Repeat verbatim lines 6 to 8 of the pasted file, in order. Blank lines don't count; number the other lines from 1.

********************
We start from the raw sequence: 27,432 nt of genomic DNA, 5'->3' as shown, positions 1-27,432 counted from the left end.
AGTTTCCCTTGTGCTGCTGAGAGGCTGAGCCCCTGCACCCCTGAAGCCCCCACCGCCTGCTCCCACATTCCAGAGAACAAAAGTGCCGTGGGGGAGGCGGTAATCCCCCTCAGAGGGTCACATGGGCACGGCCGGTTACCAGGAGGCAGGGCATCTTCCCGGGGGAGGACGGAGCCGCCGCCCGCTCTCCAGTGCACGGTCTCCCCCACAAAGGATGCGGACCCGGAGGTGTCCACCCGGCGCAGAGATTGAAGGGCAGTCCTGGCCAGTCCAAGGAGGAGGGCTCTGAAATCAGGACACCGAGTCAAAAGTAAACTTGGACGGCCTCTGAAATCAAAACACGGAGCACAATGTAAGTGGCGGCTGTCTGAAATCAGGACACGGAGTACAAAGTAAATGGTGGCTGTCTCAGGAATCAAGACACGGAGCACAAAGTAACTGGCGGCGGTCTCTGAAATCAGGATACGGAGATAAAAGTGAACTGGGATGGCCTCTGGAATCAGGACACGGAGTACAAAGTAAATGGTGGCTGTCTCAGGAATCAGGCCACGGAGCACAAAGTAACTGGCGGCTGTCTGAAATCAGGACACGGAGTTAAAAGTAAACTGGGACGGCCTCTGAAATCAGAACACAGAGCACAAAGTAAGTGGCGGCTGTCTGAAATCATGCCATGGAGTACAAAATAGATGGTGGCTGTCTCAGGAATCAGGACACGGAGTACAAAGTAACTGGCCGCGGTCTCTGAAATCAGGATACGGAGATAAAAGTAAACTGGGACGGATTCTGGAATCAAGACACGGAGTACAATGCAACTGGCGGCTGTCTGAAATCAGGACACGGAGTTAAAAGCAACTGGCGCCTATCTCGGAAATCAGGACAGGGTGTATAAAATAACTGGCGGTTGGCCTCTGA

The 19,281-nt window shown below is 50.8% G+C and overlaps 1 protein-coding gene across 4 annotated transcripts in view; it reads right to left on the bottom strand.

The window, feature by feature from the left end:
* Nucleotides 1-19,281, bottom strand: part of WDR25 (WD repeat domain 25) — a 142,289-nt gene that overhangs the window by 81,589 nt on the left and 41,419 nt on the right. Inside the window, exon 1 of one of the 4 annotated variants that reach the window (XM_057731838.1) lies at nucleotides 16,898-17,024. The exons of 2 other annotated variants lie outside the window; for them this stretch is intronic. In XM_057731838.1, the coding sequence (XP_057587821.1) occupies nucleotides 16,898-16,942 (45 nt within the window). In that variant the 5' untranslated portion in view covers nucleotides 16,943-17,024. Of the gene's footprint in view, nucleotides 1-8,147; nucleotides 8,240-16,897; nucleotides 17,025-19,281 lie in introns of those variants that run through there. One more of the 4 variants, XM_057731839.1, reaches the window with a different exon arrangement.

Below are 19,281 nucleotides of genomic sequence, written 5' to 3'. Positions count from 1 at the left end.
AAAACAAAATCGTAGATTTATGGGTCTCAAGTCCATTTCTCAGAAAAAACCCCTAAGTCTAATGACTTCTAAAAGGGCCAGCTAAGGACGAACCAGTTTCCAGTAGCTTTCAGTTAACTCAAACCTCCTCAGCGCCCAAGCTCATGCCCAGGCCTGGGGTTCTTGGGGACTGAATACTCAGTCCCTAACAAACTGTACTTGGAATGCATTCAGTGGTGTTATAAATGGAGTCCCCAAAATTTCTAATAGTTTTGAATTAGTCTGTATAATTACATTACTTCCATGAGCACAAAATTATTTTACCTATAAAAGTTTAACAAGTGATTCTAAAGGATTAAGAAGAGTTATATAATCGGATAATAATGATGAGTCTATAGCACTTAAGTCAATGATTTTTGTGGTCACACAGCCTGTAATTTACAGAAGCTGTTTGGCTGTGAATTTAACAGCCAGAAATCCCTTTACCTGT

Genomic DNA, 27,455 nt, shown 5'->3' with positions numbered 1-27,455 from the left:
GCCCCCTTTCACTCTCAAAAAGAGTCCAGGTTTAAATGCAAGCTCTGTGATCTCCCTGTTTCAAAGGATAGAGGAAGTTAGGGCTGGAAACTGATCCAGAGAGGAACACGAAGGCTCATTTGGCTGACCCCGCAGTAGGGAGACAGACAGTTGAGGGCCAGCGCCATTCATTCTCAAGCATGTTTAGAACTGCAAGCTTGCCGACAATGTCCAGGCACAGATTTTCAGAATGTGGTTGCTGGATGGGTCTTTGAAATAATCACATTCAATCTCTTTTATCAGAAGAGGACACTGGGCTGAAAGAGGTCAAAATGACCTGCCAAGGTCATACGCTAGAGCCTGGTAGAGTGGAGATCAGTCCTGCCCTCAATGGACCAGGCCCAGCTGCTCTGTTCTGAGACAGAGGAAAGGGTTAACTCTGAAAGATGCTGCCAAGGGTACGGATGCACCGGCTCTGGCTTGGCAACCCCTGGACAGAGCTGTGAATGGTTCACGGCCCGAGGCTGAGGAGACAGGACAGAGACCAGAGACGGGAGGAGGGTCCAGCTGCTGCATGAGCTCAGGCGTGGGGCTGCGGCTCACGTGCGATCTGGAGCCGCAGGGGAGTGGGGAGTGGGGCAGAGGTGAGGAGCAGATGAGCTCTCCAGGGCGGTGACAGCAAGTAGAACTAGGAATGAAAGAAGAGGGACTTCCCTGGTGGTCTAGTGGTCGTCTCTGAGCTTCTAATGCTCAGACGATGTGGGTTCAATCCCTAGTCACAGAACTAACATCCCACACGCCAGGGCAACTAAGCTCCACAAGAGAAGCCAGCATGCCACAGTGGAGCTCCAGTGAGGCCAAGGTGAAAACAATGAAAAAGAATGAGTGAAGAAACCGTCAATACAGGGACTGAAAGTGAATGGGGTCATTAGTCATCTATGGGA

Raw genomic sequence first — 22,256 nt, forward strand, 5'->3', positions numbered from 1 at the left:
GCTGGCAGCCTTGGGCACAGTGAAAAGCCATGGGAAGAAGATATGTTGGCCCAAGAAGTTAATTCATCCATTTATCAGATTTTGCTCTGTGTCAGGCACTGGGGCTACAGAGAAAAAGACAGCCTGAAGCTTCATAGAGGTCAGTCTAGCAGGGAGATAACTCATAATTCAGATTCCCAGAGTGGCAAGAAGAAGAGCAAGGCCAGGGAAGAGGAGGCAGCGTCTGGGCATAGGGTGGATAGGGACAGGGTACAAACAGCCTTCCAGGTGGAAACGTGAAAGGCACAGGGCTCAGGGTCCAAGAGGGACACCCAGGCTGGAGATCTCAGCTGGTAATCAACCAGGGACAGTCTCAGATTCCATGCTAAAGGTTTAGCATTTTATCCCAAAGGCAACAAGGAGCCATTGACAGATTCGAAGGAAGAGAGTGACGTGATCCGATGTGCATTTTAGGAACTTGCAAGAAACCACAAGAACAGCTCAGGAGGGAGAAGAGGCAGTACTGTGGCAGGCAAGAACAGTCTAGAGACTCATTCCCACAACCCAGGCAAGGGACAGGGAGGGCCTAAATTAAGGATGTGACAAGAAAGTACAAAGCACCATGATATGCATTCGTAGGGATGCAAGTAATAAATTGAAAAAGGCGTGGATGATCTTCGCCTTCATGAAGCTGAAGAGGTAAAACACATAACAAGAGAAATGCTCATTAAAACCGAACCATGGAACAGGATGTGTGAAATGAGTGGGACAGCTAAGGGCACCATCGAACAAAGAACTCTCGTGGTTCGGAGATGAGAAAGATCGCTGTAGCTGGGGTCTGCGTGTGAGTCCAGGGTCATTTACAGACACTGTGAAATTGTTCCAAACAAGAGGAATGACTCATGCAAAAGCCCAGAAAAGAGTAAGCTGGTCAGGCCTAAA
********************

Below are 19,281 nucleotides of genomic sequence, written 5' to 3'. Positions count from 1 at the left end.
AAAACAAAATCGTAGATTTATGGGTCTCAAGTCCATTTCTCAGAAAAAACCCCTAAGTCTAATGACTTCTAAAAGGGCCAGCTAAGGACGAACCAGTTTCCAGTAGCTTTCAGTTAACTCAAACCTCCTCAGCGCCCAAGCTCATGCCCAGGCCTGGGGTTCTTGGGGACTGAATACTCAGTCCCTAACAAACTGTACTTGGAATGCATTCAGTGGTGTTATAAATGGAGTCCCCAAAATTTCTAATAGTTTTGAATTAGTCTGTATAATTACATTACTTCCATGAGCACAAAATTATTTTACCTATAAAAGTTTAACAAGTGATTCTAAAGGATTAAGAAGAGTTATATAATCGGATAATAATGATGAGTCTATAGCACTTAAGTCAATGATTTTTGTGGTCACACAGCCTGTAATTTACAGAAGCTGTTTGGCTGTGAATTTAACAGCCAGAAATCCCTTTACCTGT

Genomic DNA, 27,455 nt, shown 5'->3' with positions numbered 1-27,455 from the left: